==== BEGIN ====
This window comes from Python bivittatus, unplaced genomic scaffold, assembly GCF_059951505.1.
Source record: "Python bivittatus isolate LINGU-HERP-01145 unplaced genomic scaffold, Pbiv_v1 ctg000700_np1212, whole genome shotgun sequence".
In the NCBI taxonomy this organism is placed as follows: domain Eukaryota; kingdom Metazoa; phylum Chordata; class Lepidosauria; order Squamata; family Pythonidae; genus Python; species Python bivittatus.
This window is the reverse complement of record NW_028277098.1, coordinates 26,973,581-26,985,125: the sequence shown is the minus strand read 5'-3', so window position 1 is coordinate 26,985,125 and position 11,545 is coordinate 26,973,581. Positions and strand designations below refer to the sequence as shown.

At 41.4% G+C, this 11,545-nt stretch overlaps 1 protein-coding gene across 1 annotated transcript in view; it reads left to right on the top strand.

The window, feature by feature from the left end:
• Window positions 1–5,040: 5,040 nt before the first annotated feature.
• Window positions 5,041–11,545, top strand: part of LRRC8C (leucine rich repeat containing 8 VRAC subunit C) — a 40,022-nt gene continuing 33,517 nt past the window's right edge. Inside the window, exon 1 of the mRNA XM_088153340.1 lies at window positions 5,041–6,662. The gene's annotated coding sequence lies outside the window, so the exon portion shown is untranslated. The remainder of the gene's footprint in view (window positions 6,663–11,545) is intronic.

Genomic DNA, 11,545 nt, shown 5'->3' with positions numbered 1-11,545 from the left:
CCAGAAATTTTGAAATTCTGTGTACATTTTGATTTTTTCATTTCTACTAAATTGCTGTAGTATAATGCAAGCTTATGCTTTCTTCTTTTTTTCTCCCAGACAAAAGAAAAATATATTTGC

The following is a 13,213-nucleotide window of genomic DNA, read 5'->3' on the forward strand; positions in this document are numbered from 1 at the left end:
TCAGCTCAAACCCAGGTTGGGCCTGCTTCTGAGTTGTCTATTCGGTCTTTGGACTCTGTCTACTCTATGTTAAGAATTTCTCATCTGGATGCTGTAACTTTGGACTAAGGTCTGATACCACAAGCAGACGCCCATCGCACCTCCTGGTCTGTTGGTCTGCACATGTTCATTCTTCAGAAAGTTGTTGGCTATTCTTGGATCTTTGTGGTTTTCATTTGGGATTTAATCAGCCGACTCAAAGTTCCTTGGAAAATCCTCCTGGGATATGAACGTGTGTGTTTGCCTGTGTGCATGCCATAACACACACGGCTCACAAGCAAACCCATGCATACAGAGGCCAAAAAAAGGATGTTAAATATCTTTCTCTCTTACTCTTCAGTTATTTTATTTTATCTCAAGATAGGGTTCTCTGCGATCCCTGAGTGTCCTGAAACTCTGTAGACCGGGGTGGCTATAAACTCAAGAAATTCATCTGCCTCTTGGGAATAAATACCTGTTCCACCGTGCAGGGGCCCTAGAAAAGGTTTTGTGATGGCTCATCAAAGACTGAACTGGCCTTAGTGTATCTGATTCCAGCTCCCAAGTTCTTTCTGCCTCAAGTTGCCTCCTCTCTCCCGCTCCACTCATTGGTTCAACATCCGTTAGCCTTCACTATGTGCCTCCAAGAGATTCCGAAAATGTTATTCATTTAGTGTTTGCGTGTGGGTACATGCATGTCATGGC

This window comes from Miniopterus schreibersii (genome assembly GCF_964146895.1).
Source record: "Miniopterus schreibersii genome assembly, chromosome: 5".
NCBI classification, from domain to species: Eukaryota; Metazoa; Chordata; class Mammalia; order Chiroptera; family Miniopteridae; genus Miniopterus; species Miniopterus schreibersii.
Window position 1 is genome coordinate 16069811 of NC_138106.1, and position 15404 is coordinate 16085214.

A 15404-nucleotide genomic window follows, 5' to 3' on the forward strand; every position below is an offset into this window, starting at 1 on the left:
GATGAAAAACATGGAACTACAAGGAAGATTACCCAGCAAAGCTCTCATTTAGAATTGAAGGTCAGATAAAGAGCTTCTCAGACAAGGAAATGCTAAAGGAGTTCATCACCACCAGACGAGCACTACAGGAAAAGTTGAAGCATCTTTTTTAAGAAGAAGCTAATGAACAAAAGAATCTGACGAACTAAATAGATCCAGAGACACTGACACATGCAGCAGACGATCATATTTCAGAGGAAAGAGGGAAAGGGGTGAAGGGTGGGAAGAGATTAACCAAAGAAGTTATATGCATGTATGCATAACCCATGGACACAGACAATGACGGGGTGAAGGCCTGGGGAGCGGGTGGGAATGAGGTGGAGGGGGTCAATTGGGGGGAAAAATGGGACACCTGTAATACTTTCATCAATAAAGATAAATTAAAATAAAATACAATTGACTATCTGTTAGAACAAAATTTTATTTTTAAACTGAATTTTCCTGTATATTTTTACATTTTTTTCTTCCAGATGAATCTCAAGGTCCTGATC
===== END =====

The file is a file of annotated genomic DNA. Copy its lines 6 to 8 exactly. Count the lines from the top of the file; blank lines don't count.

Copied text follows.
The window, feature by feature from the left end:
• Window positions 1–5,040: 5,040 nt before the first annotated feature.
• Window positions 5,041–11,545, top strand: part of LRRC8C (leucine rich repeat containing 8 VRAC subunit C) — a 40,022-nt gene continuing 33,517 nt past the window's right edge. Inside the window, exon 1 of the mRNA XM_088153340.1 lies at window positions 5,041–6,662. The gene's annotated coding sequence lies outside the window, so the exon portion shown is untranslated. The remainder of the gene's footprint in view (window positions 6,663–11,545) is intronic.